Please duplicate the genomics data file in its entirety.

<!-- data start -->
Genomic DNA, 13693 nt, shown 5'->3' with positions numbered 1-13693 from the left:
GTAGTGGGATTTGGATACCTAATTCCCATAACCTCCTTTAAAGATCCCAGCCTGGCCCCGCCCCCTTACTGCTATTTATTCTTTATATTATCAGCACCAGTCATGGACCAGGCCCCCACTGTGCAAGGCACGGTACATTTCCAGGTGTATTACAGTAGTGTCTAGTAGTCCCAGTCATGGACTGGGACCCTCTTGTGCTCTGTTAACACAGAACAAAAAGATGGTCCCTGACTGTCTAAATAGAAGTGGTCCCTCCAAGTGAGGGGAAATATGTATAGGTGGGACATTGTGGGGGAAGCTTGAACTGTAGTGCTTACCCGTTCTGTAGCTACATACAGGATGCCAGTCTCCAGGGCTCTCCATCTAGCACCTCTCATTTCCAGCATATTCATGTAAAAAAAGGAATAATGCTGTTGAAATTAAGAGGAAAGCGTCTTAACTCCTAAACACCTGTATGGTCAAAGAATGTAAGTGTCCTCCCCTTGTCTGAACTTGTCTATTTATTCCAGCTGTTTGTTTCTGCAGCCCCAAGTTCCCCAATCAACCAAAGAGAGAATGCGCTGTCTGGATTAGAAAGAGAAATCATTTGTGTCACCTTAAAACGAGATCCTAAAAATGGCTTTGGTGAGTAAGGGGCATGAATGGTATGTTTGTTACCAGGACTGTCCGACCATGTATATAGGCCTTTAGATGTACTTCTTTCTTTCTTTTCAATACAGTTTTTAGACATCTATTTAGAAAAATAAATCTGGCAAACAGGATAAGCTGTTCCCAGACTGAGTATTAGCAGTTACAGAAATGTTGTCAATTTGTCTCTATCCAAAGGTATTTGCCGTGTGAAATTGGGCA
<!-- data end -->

Genomic DNA, 13693 nt, shown 5'->3' with positions numbered 1-13693 from the left:
GTAGTGGGATTTGGATACCTAATTCCCATAACCTCCTTTAAAGATCCCAGCCTGGCCCCGCCCCCTTACTGCTATTTATTCTTTATATTATCAGCACCAGTCATGGACCAGGCCCCCACTGTGCAAGGCACGGTACATTTCCAGGTGTATTACAGTAGTGTCTAGTAGTCCCAGTCATGGACTGGGACCCTCTTGTGCTCTGTTAACACAGAACAAAAAGATGGTCCCTGACTGTCTAAATAGAAGTGGTCCCTCCAAGTGAGGGGAAATATGTATAGGTGGGACATTGTGGGGGAAGCTTGAACTGTAGTGCTTACCCGTTCTGTAGCTACATACAGGATGCCAGTCTCCAGGGCTCTCCATCTAGCACCTCTCATTTCCAGCATATTCATGTAAAAAAAGGAATAATGCTGTTGAAATTAAGAGGAAAGCGTCTTAACTCCTAAACACCTGTATGGTCAAAGAATGTAAGTGTCCTCCCCTTGTCTGAACTTGTCTATTTATTCCAGCTGTTTGTTTCTGCAGCCCCAAGTTCCCCAATCAACCAAAGAGAGAATGCGCTGTCTGGATTAGAAAGAGAAATCATTTGTGTCACCTTAAAACGAGATCCTAAAAATGGCTTTGGTGAGTAAGGGGCATGAATGGTATGTTTGTTACCAGGACTGTCCGACCATGTATATAGGCCTTTAGATGTACTTCTTTCTTTCTTTTCAATACAGTTTTTAGACATCTATTTAGAAAAATAAATCTGGCAAACAGGATAAGCTGTTCCCAGACTGAGTATTAGCAGTTACAGAAATGTTGTCAATTTGTCTCTATCCAAAGGTATTTGCCGTGTGAAATTGGGCA